Dick started his political journey to retake what was “his” in 1971, when he won a seat in the Constitutional Convention. At 26, and still in law school, he was the youngest member of the ConCon.
In 1980, he reclaimed his political inheritance when he won as Olongapo mayor. He then started an all-out campaign to form community organizations. Until now, his efforts continue to prove fruitful for his political interests. Almost all sectors, even the balut vendors down to the dyaryo-bote buyers, all had their share in their sectoral organizations.
After the EDSA revolt, the Aquino administration created a provisionary government and Dick was thrown out of office. That was just temporary however, because he quickly regained his post after winning the succeeding local election.
By then, the political empire of Gordons started to overshadow the entire city. He was then Olongapo mayor, his wife was a member of the House of Representative for Olongapo, and Dick’s younger brother James Jr., was a city councilor.
When the Philippines rejected the extension of the RP-US Bases Treaty, Dick Gordon was appointed chairman of the SBMA while serving as Olongapo mayor. But when pressure from the national government started to mount due to his dual position, he gave up the mayoral post.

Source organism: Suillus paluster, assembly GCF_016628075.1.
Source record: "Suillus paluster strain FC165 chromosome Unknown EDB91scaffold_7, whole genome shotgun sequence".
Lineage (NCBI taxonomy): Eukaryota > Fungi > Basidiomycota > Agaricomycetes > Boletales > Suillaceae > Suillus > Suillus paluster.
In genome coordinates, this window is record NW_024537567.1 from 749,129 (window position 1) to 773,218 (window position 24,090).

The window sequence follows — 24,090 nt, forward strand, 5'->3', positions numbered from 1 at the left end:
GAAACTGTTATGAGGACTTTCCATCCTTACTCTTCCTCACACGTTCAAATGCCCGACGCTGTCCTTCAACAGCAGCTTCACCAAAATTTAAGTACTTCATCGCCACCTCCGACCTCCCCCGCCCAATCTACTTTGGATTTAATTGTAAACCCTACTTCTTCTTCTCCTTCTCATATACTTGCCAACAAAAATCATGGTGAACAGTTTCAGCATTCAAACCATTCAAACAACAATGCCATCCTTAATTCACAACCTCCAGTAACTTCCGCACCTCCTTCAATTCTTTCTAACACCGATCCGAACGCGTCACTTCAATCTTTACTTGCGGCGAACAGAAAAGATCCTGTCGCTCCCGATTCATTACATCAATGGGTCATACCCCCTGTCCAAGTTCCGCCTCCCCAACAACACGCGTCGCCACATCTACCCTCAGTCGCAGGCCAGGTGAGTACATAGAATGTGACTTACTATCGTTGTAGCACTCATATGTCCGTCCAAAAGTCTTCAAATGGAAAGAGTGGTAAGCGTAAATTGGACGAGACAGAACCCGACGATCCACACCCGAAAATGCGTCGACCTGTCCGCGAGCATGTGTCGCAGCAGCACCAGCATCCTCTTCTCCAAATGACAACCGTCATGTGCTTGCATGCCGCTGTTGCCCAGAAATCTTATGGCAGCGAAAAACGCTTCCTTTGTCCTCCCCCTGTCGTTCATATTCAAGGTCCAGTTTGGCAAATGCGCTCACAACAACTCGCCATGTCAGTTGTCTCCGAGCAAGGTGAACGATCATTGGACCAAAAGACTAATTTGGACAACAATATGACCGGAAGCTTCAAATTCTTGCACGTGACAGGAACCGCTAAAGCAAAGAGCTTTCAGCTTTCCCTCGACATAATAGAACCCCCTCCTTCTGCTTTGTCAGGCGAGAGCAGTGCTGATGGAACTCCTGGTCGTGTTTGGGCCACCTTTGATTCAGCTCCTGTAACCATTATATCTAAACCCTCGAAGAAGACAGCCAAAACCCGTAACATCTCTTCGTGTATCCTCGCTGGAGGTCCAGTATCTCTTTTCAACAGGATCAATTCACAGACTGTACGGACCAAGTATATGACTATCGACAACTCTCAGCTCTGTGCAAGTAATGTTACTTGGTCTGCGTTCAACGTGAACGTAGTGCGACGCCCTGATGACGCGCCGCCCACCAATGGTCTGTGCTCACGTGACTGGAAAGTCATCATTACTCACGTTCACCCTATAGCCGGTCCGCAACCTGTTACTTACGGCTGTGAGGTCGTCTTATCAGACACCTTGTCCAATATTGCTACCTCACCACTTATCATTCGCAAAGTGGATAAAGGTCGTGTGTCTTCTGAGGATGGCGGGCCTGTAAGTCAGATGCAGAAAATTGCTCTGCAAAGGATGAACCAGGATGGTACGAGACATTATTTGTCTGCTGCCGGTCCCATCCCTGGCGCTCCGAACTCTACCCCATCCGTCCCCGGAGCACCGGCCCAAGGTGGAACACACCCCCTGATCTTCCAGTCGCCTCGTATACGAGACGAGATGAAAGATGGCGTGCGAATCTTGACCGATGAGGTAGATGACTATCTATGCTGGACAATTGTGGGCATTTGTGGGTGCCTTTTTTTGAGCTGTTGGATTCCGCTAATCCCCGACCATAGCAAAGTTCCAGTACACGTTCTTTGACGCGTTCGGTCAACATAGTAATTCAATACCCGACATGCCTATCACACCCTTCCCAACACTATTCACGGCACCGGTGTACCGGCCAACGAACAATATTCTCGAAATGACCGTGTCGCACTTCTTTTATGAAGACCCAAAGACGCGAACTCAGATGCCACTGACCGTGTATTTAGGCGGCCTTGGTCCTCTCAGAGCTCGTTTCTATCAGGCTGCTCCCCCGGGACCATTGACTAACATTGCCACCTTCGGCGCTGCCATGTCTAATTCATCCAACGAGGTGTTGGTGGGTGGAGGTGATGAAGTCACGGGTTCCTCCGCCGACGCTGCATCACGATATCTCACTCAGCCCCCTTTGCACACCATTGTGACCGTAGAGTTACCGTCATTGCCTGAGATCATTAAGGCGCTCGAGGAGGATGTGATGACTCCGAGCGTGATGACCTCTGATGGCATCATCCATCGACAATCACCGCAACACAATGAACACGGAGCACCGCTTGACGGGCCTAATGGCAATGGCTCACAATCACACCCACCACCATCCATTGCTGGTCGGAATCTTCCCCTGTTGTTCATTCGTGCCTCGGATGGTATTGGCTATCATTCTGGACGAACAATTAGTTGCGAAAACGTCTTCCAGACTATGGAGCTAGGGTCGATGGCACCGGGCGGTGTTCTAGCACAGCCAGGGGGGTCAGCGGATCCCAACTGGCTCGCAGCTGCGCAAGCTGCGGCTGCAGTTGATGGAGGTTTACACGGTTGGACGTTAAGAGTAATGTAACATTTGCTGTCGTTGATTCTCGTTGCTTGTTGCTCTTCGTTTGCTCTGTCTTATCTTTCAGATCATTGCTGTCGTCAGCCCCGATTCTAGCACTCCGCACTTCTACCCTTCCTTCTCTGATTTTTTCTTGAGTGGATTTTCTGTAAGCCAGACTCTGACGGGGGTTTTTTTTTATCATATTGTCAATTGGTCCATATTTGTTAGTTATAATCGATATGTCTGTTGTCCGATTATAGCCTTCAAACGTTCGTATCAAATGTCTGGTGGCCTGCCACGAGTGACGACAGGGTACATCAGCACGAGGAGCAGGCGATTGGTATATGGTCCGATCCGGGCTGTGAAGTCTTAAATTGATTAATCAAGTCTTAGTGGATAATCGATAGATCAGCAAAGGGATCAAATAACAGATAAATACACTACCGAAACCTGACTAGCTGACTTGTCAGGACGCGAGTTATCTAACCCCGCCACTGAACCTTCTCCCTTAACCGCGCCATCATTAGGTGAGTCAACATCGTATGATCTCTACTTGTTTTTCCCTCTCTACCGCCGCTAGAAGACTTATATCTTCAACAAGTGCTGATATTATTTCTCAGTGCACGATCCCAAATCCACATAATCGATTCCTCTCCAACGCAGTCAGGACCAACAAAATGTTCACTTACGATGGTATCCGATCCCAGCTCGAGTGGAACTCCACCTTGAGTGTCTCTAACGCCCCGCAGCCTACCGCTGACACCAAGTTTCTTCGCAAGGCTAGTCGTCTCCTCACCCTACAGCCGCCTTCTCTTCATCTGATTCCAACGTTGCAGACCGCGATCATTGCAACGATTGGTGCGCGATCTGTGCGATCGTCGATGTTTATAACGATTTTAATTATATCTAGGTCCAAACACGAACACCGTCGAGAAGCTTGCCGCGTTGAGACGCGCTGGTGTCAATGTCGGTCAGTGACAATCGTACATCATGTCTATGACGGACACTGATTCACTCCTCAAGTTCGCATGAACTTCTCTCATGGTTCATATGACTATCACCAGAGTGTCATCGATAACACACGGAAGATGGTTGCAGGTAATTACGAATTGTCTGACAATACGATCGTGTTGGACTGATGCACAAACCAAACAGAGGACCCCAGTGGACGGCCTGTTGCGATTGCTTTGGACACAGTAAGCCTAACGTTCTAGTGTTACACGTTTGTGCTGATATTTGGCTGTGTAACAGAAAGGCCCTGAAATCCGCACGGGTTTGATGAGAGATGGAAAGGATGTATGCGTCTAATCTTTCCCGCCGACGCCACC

In time, his congresswoman wife Kate became City Mayor, his brother James Jr. became the congressman, and nephew JC Delos Reyes (JC is the one running for president under the Kapatiran Party, however, he publicly reiterated his opposition to political dynasties and in fact filed graft cases with the Ombudsman against his own uncle James Jr. who’s now the current Olongapo mayor) became city councilor, and he was SBMA Chairman.
Command and Control
The strategic economic value of the former military base served as a tool to establish political power and subsequently, dominate the surrounding localities, most importantly, the city of Olongapo.
And whoever is in command of the now bustling Freeport practically has the control over the majority of voters who are either a Freeport worker or aspiring to be one. It was one of the reasons why Richard Gordon and the rest of his family lobbied for the establishment and leadership of the SBMA. It’s as simple an analogy as one plus one, to put the entire population within its radius under their command and control.
In fact, during his term at the SBMA, employment opportunities were confined to loyal political wards and supporters. Anybody who wished to oppose or even were contrary to their will simply could not have access to this God-given natural and employment resource.
A simple indicator of this eco-political blackmail during his term was the presentation of a job applicant his voter’s ID complete with precinct number as officially part of the requirements for employment.